Tyson:           What you want to be doing, at least what I would be advocating, is to be re-looking at your strategies and your initiatives, staying the course, and continue to get things live to the site and continue to improve, and then you want to just rebuild those elements back. And if you’re constantly rebuilding and improving the site, let’s call it a white hat SEO friendly manner, that’s ultimately whether it’s an algorithm catching up for you or just continuing to collect these incremental wins, I think that’s going to be more of the sound strategy coming out of these updates that I’d like to see from websites, rather than just hoping for a rollback or a bounce back in the industry level, more of focusing on, what can you control?

Ben:                               To me, what it smells like happened with Walmart is the update did not necessarily work in their favor, but this is a company that is paying very close attention to their SEO performance, and they took action and have been able to tweak and optimize their site to be able to gain some of the market share that they lost back.

Tyson:           Yeah, and that’s certainly my suspicion here. I haven’t been in the room of what their team’s actually… How they’re strategizing, but by looking at the numbers, that’s kind of the story that I see.

Ben:                               If everybody else is stable, that is of their size, and they have continued to gain even after a loss, it feels like they’re doing something right on the operational side to gain some of that market share back. Of course, we can’t say exactly what they’re doing, but that’s what it looks like from our perspective.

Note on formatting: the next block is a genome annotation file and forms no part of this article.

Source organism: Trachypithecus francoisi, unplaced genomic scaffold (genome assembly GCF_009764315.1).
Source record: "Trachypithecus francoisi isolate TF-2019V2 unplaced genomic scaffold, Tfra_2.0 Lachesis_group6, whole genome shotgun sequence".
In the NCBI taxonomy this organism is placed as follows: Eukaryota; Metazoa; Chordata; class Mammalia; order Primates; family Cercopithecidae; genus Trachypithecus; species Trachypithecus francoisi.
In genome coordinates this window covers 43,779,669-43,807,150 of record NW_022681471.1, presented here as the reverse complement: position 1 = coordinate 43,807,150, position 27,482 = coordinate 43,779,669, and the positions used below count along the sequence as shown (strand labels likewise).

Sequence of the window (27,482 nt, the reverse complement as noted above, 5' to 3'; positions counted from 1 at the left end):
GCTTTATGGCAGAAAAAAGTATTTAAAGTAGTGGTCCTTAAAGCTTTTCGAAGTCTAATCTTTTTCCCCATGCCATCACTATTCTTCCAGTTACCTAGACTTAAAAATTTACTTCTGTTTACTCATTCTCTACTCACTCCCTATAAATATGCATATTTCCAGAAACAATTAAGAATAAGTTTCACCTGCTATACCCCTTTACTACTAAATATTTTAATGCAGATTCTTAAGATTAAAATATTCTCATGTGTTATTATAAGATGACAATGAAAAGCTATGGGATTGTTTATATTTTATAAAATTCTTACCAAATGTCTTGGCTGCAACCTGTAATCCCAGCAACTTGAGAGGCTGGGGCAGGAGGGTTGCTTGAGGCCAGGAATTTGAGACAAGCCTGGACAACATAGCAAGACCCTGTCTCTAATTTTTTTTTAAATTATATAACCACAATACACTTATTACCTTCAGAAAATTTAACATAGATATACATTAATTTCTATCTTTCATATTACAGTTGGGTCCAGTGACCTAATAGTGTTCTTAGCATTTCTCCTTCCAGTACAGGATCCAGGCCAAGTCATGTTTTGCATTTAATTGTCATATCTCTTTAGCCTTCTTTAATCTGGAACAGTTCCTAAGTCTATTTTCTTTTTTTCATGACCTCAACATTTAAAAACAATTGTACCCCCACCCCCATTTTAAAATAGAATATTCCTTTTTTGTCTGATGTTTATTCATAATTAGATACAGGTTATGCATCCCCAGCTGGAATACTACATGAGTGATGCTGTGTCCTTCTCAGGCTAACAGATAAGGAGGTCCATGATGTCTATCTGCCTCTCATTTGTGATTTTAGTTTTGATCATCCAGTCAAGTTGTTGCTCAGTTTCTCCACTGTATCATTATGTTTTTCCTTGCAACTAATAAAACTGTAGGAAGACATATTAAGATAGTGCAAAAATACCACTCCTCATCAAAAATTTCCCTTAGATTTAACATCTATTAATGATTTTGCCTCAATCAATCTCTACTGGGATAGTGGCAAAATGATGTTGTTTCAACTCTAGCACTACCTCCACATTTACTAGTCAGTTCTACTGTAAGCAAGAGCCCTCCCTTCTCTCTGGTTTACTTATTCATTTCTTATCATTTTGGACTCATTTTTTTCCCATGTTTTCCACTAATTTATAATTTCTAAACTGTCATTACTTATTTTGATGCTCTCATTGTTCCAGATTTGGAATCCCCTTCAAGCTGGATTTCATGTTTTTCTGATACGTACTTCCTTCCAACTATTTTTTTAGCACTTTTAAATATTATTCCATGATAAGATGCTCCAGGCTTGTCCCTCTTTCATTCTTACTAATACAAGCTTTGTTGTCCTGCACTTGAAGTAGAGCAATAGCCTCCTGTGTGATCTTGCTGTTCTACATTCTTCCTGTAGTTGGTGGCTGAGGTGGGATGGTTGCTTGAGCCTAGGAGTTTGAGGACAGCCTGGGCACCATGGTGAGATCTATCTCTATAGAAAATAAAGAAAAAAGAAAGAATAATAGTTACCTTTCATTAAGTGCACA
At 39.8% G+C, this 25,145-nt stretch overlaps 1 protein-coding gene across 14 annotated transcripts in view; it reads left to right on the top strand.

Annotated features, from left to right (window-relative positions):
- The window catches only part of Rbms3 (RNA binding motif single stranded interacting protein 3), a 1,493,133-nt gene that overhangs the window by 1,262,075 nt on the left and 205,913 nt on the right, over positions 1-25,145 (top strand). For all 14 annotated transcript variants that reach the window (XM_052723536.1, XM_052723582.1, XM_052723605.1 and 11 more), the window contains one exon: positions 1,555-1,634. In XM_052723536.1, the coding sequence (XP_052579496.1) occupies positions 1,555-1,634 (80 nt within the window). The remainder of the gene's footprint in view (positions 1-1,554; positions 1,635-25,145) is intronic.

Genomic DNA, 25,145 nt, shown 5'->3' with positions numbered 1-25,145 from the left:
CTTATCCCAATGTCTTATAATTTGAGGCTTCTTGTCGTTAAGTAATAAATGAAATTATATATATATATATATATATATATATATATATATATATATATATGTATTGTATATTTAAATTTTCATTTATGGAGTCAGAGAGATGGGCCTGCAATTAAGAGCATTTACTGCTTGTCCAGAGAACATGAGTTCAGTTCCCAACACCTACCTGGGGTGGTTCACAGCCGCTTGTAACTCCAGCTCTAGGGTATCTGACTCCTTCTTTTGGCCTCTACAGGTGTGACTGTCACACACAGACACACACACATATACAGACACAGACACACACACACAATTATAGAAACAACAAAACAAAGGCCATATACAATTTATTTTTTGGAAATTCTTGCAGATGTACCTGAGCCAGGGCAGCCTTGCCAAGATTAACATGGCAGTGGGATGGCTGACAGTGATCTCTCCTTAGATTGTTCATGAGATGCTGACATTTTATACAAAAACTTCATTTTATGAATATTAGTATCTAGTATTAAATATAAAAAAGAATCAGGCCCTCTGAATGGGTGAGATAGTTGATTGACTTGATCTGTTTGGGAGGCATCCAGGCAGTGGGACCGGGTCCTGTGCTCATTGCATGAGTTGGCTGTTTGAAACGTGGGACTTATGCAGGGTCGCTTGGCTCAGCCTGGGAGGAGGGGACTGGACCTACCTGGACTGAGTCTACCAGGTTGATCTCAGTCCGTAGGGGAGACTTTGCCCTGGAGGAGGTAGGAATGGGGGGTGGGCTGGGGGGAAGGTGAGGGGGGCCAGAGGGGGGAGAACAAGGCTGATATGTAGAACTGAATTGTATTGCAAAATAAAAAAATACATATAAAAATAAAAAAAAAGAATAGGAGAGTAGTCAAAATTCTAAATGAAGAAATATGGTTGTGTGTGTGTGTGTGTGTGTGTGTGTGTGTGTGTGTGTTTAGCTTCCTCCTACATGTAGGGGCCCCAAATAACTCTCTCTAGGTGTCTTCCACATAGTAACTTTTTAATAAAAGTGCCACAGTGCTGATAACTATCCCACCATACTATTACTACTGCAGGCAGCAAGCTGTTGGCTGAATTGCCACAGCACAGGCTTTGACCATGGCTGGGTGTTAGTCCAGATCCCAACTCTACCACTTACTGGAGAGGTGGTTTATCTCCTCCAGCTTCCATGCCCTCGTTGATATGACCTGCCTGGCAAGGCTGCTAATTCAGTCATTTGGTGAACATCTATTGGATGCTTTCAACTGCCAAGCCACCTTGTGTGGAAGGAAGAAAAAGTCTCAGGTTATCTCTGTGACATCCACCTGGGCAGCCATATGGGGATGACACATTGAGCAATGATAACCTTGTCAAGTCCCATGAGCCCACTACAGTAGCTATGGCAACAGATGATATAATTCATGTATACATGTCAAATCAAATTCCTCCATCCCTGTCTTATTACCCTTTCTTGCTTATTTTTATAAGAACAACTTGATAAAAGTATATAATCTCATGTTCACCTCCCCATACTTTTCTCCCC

Ben:                               So let’s talk about a different industry. When we look at the auto industry, we saw some really interesting differences in terms of some of the companies in the auto industry were growing pretty significantly, and some of the companies were really punished by the Google update. Talk to us about what you’re seeing, not only from the Google update, but in terms of the pecking order within the auto industry.

Tyson:           This one was somewhat similar, like there were some similar elements to the e-commerce industry, and just kind of speculating on it as you do have overlap in that transactional intent of keywords. But one of the ones that was the largest, or took the biggest hit and was on our loser list was CarGurus. So they took a substantial hit at the week after the update, so we were seeing basically a 37% decrease in their overall SEO performance. This reminded me a little bit to some of the declines that you saw from the Amazons and those larger e-commerce brands. The difference that I see with these guys, and actually the automotive market as a whole, where in e-commerce, even though there are a few outliers that showed consecutive growth, we touched on Target, Wayfair having really strong growth in the last couple weeks, stability with Etsy, incremental wins with Walmart, but CarGurus you saw continued to slide after the algorithm update, so they’ve actually… Immediately after, they had a very, very moderate increase, but that’s been back to back losses for the last four weeks. So I have them on the losers side.